Is Mookie Betts the Piece That Pushes the Dodgers to a Title?

Is Mookie Betts the Piece That Pushes the Dodgers to a Title?

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When Jerry Hairston Jr. ran out of recent comparisons to explain Mookie Betts, the Dodger studio analyst referred to as his father for extra standpoint.

“Dad, the way Mookie plays, does he remind you of Willie Mays?” Hairston requested Jerry Sr., a former pinch-hitting specialist who broke into the massive leagues as Mays used to be concluding his celebrated occupation.

“Jerry,” his father mentioned, “his throwing arm, the accuracy, the way he runs the bases, how smart he is, it’s very, very similar.”

Betts, 28, is a participant getting into his high, a couple of hundred house runs and a pair thousand hits in need of Mays. For now, the Dodgers can be glad if the dynamic Betts can lend a hand craft 8 extra wins to cap this truncated season in championship style and finish a 32-year identify drought. The Dodgers opened play within the best-of-seven Nationwide League Championship Collection towards the Atlanta Braves with a 5-1 loss after sweeping previous Milwaukee and San Diego.

“It shows the impact that a player can make,” Claire said. “And that’s what Mookie is doing this year.”

The Red Sox parted with Betts, a generational talent known for his generosity away from the diamond, as part of a salary dump that frustrated fans in Boston. The three-way trade, which also included the Minnesota Twins, also provided the Dodgers with Brusdar Graterol, a young flamethrower who may play a pivotal playoff role out the bullpen, and starter David Price, who opted out of the season.

Once Dodgers Manager Dave Roberts slotted Betts permanently in the leadoff spot in mid-August, he and the rest of the offense clicked into position. He finished the sprint of a season with 16 home runs, 39 runs batted in and a M.L.B.-best WAR of 3.4. He stacked highlights, flexing a cannon arm, mixing speed, instinct and technique on the basepaths.

He also added to the Dodgers’ rich history of prominent Black players in a sport that has seen both interest and participation among African-Americans steadily dip over the last 30 years. Betts could become the team’s first Black player to win the M.V.P. Award since Wills in 1962 (outfielder Matt Kemp finished as runner-up to the Brewers’ Ryan Braun in 2011).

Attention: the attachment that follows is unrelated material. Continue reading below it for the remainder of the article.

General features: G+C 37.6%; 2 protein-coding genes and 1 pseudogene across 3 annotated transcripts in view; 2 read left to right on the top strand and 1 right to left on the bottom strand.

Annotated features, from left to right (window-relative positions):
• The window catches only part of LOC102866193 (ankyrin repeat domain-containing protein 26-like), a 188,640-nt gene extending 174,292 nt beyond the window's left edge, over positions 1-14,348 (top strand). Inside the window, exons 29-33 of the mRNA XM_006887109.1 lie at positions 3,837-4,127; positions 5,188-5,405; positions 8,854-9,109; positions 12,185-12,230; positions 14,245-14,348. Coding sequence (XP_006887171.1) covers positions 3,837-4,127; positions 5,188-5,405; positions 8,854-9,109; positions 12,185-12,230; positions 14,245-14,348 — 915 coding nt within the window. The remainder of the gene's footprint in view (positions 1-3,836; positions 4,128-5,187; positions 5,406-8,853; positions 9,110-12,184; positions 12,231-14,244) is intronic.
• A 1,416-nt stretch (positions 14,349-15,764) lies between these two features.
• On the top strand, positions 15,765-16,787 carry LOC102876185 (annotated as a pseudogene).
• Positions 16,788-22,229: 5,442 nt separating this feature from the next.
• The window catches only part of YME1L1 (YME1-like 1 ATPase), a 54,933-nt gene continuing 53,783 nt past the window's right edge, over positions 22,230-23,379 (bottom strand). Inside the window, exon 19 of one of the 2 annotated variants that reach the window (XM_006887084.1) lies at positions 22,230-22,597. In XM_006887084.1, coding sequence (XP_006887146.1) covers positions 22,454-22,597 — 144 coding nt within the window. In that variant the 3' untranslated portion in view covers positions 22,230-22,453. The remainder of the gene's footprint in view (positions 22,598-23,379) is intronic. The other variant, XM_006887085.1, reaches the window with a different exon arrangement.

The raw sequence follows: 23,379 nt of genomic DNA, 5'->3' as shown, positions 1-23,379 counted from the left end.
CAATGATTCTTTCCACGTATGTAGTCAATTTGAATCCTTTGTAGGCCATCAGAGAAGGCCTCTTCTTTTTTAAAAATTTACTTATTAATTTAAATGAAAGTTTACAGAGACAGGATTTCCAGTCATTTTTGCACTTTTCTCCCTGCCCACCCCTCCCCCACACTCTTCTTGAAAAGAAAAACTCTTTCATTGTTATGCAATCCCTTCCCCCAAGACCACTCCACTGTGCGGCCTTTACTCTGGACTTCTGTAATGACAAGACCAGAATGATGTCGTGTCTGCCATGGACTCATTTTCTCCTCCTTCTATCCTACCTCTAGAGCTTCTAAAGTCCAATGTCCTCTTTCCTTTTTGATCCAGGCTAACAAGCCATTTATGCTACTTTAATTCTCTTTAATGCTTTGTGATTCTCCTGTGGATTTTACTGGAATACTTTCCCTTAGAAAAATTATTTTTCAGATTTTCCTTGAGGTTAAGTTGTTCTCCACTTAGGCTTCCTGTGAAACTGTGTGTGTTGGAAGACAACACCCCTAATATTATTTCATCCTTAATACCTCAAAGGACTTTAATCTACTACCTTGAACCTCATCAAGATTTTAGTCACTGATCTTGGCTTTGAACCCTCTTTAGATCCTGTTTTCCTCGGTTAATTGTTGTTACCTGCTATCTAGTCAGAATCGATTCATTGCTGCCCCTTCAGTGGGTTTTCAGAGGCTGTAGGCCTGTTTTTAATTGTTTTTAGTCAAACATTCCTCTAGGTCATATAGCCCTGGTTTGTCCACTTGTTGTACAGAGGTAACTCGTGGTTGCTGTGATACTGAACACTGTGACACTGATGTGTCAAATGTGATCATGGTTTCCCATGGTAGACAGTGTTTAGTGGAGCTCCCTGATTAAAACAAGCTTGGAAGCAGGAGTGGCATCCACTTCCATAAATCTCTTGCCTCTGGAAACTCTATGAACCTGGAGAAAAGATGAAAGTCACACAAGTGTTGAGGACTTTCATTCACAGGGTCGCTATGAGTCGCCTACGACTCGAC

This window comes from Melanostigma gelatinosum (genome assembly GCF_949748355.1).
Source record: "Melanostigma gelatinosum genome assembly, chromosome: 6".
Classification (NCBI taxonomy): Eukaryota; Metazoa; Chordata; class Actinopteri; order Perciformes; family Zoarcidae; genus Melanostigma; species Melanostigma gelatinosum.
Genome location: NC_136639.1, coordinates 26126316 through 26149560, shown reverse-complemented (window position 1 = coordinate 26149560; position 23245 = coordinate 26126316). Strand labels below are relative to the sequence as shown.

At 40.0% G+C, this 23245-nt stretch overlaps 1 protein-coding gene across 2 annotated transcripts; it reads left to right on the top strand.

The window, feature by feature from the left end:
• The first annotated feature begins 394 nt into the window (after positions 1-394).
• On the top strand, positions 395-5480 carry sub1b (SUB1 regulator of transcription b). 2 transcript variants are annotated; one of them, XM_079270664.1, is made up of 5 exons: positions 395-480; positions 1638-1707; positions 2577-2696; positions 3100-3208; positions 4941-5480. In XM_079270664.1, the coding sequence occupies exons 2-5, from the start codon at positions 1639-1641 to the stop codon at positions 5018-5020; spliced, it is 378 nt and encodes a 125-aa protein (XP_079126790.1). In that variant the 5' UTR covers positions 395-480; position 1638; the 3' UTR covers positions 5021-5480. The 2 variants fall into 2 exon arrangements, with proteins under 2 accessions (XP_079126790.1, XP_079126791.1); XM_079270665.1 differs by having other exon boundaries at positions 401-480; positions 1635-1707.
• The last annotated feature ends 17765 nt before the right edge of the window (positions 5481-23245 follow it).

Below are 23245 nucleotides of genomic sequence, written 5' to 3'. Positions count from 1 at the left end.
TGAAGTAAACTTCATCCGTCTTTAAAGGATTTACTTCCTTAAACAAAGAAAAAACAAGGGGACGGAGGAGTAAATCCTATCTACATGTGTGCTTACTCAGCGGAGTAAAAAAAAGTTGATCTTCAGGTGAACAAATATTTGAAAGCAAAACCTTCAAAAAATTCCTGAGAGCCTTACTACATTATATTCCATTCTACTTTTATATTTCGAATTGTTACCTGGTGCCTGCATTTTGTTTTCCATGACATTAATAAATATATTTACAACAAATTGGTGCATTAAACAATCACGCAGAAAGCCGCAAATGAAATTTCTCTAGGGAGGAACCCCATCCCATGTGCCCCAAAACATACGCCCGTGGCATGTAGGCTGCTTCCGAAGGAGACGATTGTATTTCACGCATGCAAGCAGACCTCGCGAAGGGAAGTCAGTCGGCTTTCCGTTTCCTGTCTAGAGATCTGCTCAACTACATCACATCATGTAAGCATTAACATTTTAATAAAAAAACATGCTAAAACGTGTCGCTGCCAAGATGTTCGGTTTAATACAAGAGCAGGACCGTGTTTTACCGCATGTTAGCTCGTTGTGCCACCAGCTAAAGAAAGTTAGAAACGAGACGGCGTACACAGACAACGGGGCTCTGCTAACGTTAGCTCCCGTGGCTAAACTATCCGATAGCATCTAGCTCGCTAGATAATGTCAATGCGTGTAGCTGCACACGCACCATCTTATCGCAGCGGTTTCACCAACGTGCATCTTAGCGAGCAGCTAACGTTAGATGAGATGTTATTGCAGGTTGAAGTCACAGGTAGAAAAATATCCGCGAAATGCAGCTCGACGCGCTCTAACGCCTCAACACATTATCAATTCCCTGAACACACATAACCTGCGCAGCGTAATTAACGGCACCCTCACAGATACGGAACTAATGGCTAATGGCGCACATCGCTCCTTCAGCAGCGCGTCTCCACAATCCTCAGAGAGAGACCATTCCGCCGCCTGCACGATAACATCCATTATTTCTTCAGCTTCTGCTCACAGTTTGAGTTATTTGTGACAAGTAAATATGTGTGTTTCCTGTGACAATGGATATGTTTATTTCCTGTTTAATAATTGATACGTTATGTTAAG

As Claire was attempting to engineer the next Dodgers championship team in the early 1990s, he landed Darryl Strawberry and Eric Davis, two potential cornerstones at the corner outfield positions, two Black stars from Southern California returning home. Injuries and personal issues derailed the collaboration.

“What a difference this could make — not only for our team, first and foremost, because that was my obligation, but for the community,” Claire said of his thinking at the time. “Two players coming back to Los Angeles at really what should have been the peak of their careers, and it just didn’t happen.”

Betts, though, quickly became one of the team’s leaders when the season began in late July. He has also used his voice and platform since arriving in Los Angeles. Though he had stood for the national anthem throughout his career — his father, Willie, served in the Vietnam War — Betts was the only Dodger to kneel during the playing of the national anthem on opening night.

He took the action after seeking further education on peaceful protests and realizing that kneeling was not aimed at disrespecting military veterans.

That could have been the route Betts had taken as well, had he grown a couple inches: His nickname, after all, is derived not from Wilson, the former Mets outfielder, but Blaylock, the former Atlanta Hawks point guard. At Overton, Betts was a skinny, pass-first point guard who earned honors throughout Nashville on the hardwood.

Morrison recalled watching Betts in high school as he waited to enter a pickup game against college players. Betts observed the players from the sidelines, ascertaining their strengths and weaknesses until he went on the court and succeeded against older players he had no business beating.

To Morrison, it’s not much different than watching Betts now — waiting out a pitcher, seeking a mistake, and then delivering a detailed scouting report back to teammates in the dugout.

“That’s kind of what he’s always been,” Morrison said.

These days, Betts reminds Hairston of a couple N.B.A. legends with his off-field demeanor. “He could care less about stats, it’s all about rings, plural,” Hairston said. “And that’s all Michael Jordan and Kobe Bryant ever talked about.”

Betts’s impact cannot be overstated, even if Roberts recently tried to understate it. Roberts said that Betts’s defense was a “game changer,” that he had an uncanny ability to control the strike zone and that he “does a lot on the bases.”

“He just made everyone around him better,” Roberts said. “But with that said, we all got to do our part.”

If Betts continues to do more than his part in leading the Dodgers to a title, the applause before that first at bat in front of a Los Angeles audience will be long and thunderous, the appreciation of three decades worth of frustration ended.

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